Tax dispute flairs between Cyprus gov’t and Orthodox Church

cyprus church

An Orthodox church in Limassol, Cyprus, 20 Nov 2007/Ewa Dryjanska

A furious dispute has erupted in Cyprus after the ruling communists set their sights on the island’s wealthy Orthodox Church of Cyprus to help plug a runaway deficit. The island’s government says it wants to start a dialogue with the Church regarding the millions it says the church owes in unpaid taxes.

The church says it does not owe a penny.

“We are not tax dodgers,” said Archbishop Chrysostomos, the prelate of the ancient church which traces its roots to some of the earliest followers of Jesus. The church has broad business interests ranging from a bank to a brewery.

Read the whole story here.

This echoes recent moves in Greece, where the government has decided to tax bequests and revenues from the Greek Orthodox Church’s property to help tackle a 300 billion euro ($409.9 billion) debt pile. The Church, in Greece as in Cyprus one of the country’s biggest owners of prime real estate, has until now been largely exempt from taxes even though the state pays priests’ salaries.

New Serbian Orthodox patriarch seen open to dialogue

irinej

New Patriarch Irinej in Nis on 19 Jan 2010/Stevan Lazarevic

The  Serbian Orthodox Church elected a new leader on Friday seen as open to modernisation and interfaith dialogue at a time the country is seeking a future with the European Union. Bishop Irinej Gavrilovic, 80, will be Serbia’s 45th patriarch and the successor to the late Patriarch Pavle.

The church is an important moral force in Serbian society and politicians often seek its tacit support. Religion has long been a defining, and often dividing, characteristic of Slavs in former Yugoslavia, identified as Orthodox Christians, Catholics or Muslims whether or not they are believers.

Zivica Tucic, a Belgrade-based religious affairs journalist, described him as a moderate and constructive man.  “Patriarch Irinej is also very open to other churches and is a man of dialogue,” he told Reuters.

Orthodox renew hope Turkey will re-open historic seminary

Empty classroom at the Orthodox Halki seminary, Sept. 2006The silent halls and empty classrooms tended by elderly priests at a former Greek Orthodox seminary on an island off the Istanbul coast belie the crucible the school has become in Muslim Turkey’s quest to join the European Union.

The EU has said re-opening Halki seminary, a centre of Orthodox scholarship for more than a century until Turkey closed it down in 1971, is crucial if Ankara is to prove a commitment to human rights and pluralism and advance its membership bid. (Photo: Halki seminary classroom, 18 Sept 2006/Tom Heneghan)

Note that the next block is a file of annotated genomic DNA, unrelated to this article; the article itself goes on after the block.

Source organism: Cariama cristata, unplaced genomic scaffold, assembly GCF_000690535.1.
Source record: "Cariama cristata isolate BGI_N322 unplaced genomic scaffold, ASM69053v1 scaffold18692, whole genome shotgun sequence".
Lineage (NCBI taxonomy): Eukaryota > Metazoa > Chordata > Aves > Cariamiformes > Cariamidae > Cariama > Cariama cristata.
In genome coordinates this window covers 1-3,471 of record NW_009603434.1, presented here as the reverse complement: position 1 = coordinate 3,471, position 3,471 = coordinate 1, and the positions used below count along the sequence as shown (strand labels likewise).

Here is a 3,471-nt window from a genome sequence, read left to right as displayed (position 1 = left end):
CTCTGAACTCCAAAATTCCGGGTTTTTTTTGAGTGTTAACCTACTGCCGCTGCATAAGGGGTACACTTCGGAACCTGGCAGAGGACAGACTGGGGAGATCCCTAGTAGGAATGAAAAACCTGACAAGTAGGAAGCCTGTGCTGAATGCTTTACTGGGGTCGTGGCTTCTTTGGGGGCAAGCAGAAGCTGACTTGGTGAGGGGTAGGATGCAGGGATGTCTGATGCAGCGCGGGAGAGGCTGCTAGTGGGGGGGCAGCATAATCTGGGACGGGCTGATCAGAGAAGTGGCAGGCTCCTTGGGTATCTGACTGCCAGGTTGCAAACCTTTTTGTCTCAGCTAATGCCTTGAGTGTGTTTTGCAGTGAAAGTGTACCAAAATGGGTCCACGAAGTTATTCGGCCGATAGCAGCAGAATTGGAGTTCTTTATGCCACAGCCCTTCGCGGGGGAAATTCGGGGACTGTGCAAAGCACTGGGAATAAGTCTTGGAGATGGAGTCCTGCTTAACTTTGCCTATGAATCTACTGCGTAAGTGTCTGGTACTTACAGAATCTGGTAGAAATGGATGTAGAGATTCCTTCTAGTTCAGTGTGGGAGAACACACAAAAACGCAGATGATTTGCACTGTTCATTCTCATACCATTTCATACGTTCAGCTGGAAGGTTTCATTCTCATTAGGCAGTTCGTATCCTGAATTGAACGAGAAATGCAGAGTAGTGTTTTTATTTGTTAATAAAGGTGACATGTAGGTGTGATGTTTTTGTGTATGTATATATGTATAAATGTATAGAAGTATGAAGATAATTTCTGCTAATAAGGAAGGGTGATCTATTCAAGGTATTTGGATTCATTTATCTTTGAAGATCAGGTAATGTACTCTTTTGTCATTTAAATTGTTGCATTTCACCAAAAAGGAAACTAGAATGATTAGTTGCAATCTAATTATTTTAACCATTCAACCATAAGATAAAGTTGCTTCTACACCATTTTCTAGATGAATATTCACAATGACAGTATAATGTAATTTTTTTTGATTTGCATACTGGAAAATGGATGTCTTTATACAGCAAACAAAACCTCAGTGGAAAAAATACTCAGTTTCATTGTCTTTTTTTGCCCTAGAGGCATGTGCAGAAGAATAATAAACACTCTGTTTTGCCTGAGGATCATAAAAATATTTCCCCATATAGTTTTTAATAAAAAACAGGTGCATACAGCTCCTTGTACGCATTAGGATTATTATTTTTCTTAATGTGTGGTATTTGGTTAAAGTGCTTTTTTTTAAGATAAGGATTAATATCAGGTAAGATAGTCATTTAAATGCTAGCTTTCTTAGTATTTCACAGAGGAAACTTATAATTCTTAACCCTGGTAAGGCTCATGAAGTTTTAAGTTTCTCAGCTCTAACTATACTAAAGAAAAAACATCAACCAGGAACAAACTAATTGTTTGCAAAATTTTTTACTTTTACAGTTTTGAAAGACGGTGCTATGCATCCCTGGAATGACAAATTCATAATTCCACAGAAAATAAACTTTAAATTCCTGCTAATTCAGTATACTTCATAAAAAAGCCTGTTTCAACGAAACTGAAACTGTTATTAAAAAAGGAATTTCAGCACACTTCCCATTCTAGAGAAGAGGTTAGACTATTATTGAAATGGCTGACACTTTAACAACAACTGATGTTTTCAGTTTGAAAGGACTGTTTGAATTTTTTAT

The pro-Islamist government, despite introducing other sweeping reforms to bring Turkey closer to EU membership, has thus far refused to re-open the 165-year-old school located on a pretty wooded isle called Heybeliada in the Sea of Marmara.

A religion board game – satire or scandal?

How much fun — really — can you make of religion?  A U.S. marketer of board games may find out with ”Playing Gods” which it calls “the world’s first satirical board game of religious warfare.” It had its European premier this week at the London Toy Fair and will make a U.S. debut at the New York Toy Fair in February.

Ben Radford, head of the company that put the game together, said in a news release it is designed for two to five players who act as “gods” and …

“Try try to take over the world and make everyone on Earth worship him or her. As a god, you can try to convert other gods’ followers, promising them things like Afterlife, Prosperity, and Miracles. Or you can kill them off with plagues, locusts, earthquakes, floods, and other Acts of Gods.

In Moscow next week, it’s all about Kirill

The Russian Orthodox Church election of a new patriarch next week is shaping up as a vote for or against Metropolitan Kirill of Smolensk and Kaliningrad.  Already the acting head of the Church since the death of Patriarch Alexiy II last month, Kirill is the clear frontrunner and the man who other churches — especially the Roman Catholic Church — would like to see take the top post. Those two factors, though, could work against him when the Council of Bishops and the Local Council — the two bodies that conduct the election — meet. (Photo: Metropolitan Kirill, 6 Jan 2009/Alexander Natruskin)

Dmitry Solovyov in our Moscow bureau has provided a rundown of the leading candidates in the election, which begins with the meeting of the Council of Bishops on Jan. 25-26, and a rundown of the leading candidates. The bishops will propose three candidates, who will then be voted on by the Local Council of 711 representatives of clergy and laity during its Jan. 27-29 session. The new patriarch will be installed on Feb. 1.

This will be the first patriarchal election since the end of the Soviet Union (the last one was in 1990, a year before communism collapsed there) and since the spectacular revival of the Russian Orthodox Church. One effect very visible abroad was the higher profile the Church has taken in ecumenical exchanges. Less visible to those outside Russia are the different currents in the Church, such as nationalists, anti-westerners, critics of ecumenism and others, who oppose that new openness and activism. If they can close ranks, they could block Kirill’s ascension.

Abkhaz monks also break with Georgia

Novy Afon monastery in Abkhazia, 9 June 2007/Thomas PeterThe separistist movements at the heart of the Georgian crisis have split the Georgian Orthodox Church as well. As our correspondent Oliver Bullough reports from Abkhazia, the monks at the Novy Afon monastery have declared independence from the Georgian church and now work more closely with fellow Orthodox from Russia.

“Are we supposed to be Georgians? We have nothing in common with them,” Father Vissarion, the head of the rebel state’s church, told him.

Read the full feature here.